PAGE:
For the first time, UNIT4 provided a good amount of color on FinancialForce performance. It reported a revenue jump of 85 percent with running revenue increasing 80 percent to $30.6 million pa. This last number compared to $17 million for 2012. This time last year I was under the impression the annual run rate was around $20 million.
From the blurbs:
The number of new customer deals was up more than 50% over 2012, with growth achieved across the small business, mid-market and enterprise sectors. Notably, FinancialForce.com’s penetration of the enterprise market increased, particularly with its Billing and PSA applications. The number of customers using both core applications - Accounting and Professional Services Automation (PSA) - more than doubled and deal size (annual run rate) also grew.
In other news, the company reported strong growth in what it terms SaaS and subscription revenue but a decline in the traditional licence revenue business:
SaaS and subscription revenues continued to show a strong upward trend, with growth of 42.3% compared with 2012. Traditional perpetual product revenue showed a small decline of 5.5% to an amount of €72.2 million. The strong growth in SaaS and subscription resulted in growth in the annual run rate of SaaS and subscriptions from €57.0 million at year-end 2012 to €79.4 million at year-end 2013, an increase of €22.4 million or approximately 40%.
UNIT4 is one of the more visible ERP application vendors going through the transition to a service/subscription model. Part of that transition sees the company going private so that changes in the business model are not forced by stock market expectations. It also means the company can choose whether it goes public with any figures. What we can be certain of though is that there will be significant shifts in total revenue growth and/or profitability.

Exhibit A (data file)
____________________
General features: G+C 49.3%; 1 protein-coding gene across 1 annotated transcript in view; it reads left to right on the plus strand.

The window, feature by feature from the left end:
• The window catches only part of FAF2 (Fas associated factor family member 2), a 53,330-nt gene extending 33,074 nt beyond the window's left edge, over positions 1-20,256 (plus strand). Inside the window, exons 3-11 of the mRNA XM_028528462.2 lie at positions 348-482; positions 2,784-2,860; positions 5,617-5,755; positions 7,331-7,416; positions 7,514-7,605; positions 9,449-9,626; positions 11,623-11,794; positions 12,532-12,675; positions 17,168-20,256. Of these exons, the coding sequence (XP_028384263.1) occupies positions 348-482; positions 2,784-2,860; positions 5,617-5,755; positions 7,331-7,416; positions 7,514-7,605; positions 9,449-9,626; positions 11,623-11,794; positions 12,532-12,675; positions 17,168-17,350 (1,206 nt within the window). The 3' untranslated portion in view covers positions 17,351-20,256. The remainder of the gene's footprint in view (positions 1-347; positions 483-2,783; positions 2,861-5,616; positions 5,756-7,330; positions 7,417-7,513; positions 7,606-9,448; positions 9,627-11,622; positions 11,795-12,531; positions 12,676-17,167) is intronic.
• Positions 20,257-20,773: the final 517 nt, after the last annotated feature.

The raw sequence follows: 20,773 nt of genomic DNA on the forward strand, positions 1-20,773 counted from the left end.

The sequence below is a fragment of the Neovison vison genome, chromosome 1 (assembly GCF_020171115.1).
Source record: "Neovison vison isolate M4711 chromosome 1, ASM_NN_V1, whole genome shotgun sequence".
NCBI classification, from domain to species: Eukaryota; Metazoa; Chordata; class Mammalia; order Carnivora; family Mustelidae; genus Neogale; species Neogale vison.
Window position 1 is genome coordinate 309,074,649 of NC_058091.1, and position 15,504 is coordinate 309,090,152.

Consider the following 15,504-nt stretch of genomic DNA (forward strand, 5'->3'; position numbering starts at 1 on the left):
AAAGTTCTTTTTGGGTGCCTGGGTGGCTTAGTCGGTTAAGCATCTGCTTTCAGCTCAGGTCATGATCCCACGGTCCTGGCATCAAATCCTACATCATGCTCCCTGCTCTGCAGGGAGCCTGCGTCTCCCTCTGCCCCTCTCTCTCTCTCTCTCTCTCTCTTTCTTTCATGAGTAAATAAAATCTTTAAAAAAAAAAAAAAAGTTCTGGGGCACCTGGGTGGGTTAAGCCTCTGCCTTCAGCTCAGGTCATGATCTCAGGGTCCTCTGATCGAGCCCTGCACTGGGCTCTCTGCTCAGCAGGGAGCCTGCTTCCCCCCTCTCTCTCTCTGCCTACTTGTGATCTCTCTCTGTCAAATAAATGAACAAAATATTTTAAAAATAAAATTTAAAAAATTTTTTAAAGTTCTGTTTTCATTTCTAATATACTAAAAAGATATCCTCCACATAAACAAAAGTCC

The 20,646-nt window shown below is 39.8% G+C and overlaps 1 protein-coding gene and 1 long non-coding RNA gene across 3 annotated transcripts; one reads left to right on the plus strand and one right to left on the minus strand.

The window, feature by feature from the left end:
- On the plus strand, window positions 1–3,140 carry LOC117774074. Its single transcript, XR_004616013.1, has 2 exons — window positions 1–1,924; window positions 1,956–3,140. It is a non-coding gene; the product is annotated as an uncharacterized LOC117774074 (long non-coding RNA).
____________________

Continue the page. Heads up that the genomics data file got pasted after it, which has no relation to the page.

Pulling this off for a 'traditional' vendor is very difficult in the public gaze. In UNIT4's case, we can already see the impact when the company is talking eye popping growth in some segments, falls in another but modest overall growth.
None of that matters since the offer to acquire by Advent is all but over, subject to shareholder agreement at the end of the month.
Even so and given the wide open nature of the mid-market to this style of offering, I expect FinancialForce to continue providing guidance on progress as part of its general market positioning as a credible alternative to NetSuite and Microsoft Dynamics. This will become even more important as it beds down its acquired HR solutions and integrates the whole while operating on the Force.com platform.
Disclosure: at time of writing, FinancialForce is a diginomica partner and is also a personal product consulting client of the author.